Unexpected growth for Japan's economy and a decline in the number of corporate bankruptcies are indicated in the latest government data, suggesting that Japan could be on the road to economic recovery.
Japan's economy expanded in the April to June period, spurred by business investment and an increase in exports and personal spending.
According to a report by the Cabinet Office, gross domestic product - the value of the nation's goods and services - rose 0.6 percent from the previous quarter, the sixth straight quarter the figure has improved.
Economic Minister Heizo Takenaka says the results were slightly better than he had expected. But he cautions that deflation in Japan is still deeply rooted.
On an annualized basis, GDP rose 2.3 percent. These numbers should be welcome news to Prime Junichiro Koizumi, who faces a leadership election in his Liberal Democratic Party next month amid fierce criticism from other senior party figures over his economic policies.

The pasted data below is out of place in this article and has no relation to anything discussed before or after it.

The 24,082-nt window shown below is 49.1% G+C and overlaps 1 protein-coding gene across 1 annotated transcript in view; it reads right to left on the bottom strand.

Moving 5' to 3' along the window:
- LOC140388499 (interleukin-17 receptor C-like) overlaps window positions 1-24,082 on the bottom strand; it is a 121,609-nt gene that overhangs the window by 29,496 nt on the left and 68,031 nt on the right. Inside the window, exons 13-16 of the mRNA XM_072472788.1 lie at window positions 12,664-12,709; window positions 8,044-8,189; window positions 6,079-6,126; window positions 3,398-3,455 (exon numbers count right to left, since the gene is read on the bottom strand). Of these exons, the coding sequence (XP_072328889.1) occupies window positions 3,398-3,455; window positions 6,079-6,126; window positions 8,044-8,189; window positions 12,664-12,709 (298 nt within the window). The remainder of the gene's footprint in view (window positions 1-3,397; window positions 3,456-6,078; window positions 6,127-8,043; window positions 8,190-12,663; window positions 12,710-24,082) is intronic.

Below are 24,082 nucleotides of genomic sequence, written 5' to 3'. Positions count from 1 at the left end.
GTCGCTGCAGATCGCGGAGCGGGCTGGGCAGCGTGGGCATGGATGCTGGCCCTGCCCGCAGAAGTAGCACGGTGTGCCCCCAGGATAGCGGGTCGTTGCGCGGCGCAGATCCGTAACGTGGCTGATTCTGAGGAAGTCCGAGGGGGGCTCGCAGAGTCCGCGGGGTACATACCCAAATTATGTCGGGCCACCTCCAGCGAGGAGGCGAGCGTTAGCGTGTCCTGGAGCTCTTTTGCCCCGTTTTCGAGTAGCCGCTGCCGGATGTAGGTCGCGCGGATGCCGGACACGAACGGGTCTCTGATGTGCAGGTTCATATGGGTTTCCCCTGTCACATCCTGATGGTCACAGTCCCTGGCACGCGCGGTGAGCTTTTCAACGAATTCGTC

The number of Japanese corporate bankruptcies fell nearly 24 percent in July from a year earlier. The private research agency Teikoku Databank says it recorded about 1,400 bankruptcies in July, the seventh consecutive monthly decline.
The $5.9 billion in liabilities left by collapsed businesses in July represented a drop of almost 42 percent from a year before. The research agency says most of the business failures are the result of Japan going through three recessions in 12 years.
Despite the apparent good news, some observers outside the political arena are expressing caution about the economic data.
Bank of Japan Governor Toshihiko Fukui says that while there are signs of improvement, this does not mean there will be a quick recovery in domestic demand. He says he expects only a moderate pace of economic recovery for the time being.
One indicator of demand is seen in the level of sales at Tokyo department stores. The Japan Department Stores Association says Tokyo sales in July fell four percent compared with a year earlier. This was the 20th consecutive month of decline, suggesting consumers are still not confident about job security and wages.
UFJ Holdings, the smallest of Japan's four mega-banks, has announced a net profit of $1.1 billion in the first quarter of this fiscal year.
That amount is more than the bank had forecast for the full fiscal year ending next March. UFJ - still saddled with billions of dollars worth of bad debt - says solid sales of government bonds and rising stock prices have contributed to its earnings.